The Physics
Hypertextbook
Opus in profectus

# Forces

## Problems

### practice

1. Draw a free body diagram of…
1. a book lying on a level table.
2. a person floating in still water.
3. a wrecking ball hanging vertically from a cable.
4. a helicopter hovering in place.
2. Draw a free body diagram of a child pushing a wagon on level ground.

### conceptual

1. Draw a free body diagram for each of the following situations…
1. a car that…
1. accelerates forward
2. cruises with a constant velocity
3. brakes to a stop
2. a passenger in an elevator that…
1. ascends from the lobby
2. cruises upwards
3. slows to a stop at the 35th floor
3. a passenger in an elevator that…
1. descends from the 35th floor
2. cruises downwards
3. slows to a stop at the lobby
4. an airplane that does the following (each with a constant velocity)…
1. climbs to cruising altitude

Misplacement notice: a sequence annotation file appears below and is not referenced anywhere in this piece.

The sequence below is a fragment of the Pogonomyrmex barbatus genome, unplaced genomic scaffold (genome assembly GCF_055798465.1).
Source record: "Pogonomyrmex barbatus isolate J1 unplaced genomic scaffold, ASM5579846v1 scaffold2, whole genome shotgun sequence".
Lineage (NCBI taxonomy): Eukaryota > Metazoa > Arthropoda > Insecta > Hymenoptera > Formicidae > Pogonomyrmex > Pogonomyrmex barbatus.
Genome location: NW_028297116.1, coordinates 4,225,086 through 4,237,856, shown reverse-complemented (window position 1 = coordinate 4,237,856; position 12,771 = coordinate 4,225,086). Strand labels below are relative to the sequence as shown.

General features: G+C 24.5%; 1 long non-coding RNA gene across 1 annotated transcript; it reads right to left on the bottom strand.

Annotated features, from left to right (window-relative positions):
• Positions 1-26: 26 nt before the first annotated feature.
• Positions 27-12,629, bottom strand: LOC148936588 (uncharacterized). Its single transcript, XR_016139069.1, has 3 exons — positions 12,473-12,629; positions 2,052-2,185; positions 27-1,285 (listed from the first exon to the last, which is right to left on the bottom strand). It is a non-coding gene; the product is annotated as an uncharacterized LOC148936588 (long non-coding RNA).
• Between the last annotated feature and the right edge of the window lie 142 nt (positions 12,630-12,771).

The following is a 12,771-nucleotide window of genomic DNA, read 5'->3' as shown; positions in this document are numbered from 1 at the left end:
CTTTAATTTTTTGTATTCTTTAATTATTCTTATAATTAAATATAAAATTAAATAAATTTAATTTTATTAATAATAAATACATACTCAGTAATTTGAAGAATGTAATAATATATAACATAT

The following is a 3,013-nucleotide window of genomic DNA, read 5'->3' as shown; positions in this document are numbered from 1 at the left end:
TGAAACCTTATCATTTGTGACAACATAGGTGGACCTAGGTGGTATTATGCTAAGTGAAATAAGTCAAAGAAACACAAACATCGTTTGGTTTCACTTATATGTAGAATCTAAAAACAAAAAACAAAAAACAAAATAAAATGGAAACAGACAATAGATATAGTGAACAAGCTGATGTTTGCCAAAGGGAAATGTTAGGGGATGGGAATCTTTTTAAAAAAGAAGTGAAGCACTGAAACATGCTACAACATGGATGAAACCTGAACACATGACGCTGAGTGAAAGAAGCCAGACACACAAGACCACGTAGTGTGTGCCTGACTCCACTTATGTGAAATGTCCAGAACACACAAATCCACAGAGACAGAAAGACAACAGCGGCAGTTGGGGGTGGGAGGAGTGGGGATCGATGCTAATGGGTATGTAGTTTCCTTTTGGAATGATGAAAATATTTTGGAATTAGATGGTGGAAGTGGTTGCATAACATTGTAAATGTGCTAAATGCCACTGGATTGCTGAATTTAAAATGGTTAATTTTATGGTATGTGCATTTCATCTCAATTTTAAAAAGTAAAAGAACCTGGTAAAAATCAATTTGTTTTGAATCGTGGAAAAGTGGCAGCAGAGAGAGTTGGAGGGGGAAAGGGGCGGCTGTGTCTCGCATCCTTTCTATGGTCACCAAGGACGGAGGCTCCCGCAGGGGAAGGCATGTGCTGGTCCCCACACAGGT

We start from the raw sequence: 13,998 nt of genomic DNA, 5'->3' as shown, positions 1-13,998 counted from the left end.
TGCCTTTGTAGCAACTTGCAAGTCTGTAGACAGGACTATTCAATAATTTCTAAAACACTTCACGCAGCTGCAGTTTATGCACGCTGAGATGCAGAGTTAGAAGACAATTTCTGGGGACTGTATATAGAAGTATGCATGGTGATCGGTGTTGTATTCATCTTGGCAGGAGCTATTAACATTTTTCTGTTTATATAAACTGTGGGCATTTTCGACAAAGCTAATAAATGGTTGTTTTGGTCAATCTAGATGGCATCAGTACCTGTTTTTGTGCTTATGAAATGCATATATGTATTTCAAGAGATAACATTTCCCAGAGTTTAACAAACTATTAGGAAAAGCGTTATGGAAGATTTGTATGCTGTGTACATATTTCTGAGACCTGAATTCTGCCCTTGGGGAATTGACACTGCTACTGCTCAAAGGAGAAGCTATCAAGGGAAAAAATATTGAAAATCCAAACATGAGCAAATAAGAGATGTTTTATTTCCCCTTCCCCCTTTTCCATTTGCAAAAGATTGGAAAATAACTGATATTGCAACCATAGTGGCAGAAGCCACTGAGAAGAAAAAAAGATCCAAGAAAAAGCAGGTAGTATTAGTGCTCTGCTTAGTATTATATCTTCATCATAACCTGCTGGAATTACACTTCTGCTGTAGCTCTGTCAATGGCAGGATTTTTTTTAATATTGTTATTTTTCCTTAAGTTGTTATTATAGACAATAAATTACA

2. cruises horizontally
3. descends to a landing…
2. Draw a free body diagram for each of the following situations…
1. a child pulling a sled by a rope
2. a home owner pushing a lawn mower
3. a wooden crate resting on a wooden ramp with a 37° angle of inclination
4. a child pushing a wagon up a ramp inclined 37° above the horizontal
5. a laboratory pendulum pulled back 37° from vertical by a physics student…
1. immediately before the student released it
2. immediately after the student released it
3. The physicist and author Dr. John Fontanella in the first chapter of his book The Physics of Basketball (paid link) claims to have identified "The Final Four". It's more than just a clever reference for fans of college basketball in the US. Mr. Fontanella has identified the four forces that affect the trajectory of a basketball. Determine these four forces and draw a free body diagram for a basketball after it has left the hands of a player throwing a free throw. Assume a launch at an angle of 51° with backspin — an initial condition that Dr. Fontanella says "results in the softest shot".
4. The Physics Teacher has published several articles containing free body diagram worksheets. They are available free to members of the American Association of Physics Teachers (AAPT). Everyone else has to pay.